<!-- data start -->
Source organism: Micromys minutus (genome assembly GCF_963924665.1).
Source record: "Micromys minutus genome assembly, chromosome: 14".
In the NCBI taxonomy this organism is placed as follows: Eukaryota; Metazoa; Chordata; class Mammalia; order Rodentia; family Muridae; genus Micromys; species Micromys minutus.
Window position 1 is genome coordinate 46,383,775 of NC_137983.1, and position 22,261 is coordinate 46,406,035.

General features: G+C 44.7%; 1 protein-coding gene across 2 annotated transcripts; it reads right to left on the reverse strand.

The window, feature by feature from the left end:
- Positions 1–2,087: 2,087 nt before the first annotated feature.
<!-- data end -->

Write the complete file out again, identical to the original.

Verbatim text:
Source organism: Micromys minutus (genome assembly GCF_963924665.1).
Source record: "Micromys minutus genome assembly, chromosome: 14".
In the NCBI taxonomy this organism is placed as follows: Eukaryota; Metazoa; Chordata; class Mammalia; order Rodentia; family Muridae; genus Micromys; species Micromys minutus.
Window position 1 is genome coordinate 46,383,775 of NC_137983.1, and position 22,261 is coordinate 46,406,035.

General features: G+C 44.7%; 1 protein-coding gene across 2 annotated transcripts; it reads right to left on the reverse strand.

The window, feature by feature from the left end:
- Positions 1–2,087: 2,087 nt before the first annotated feature.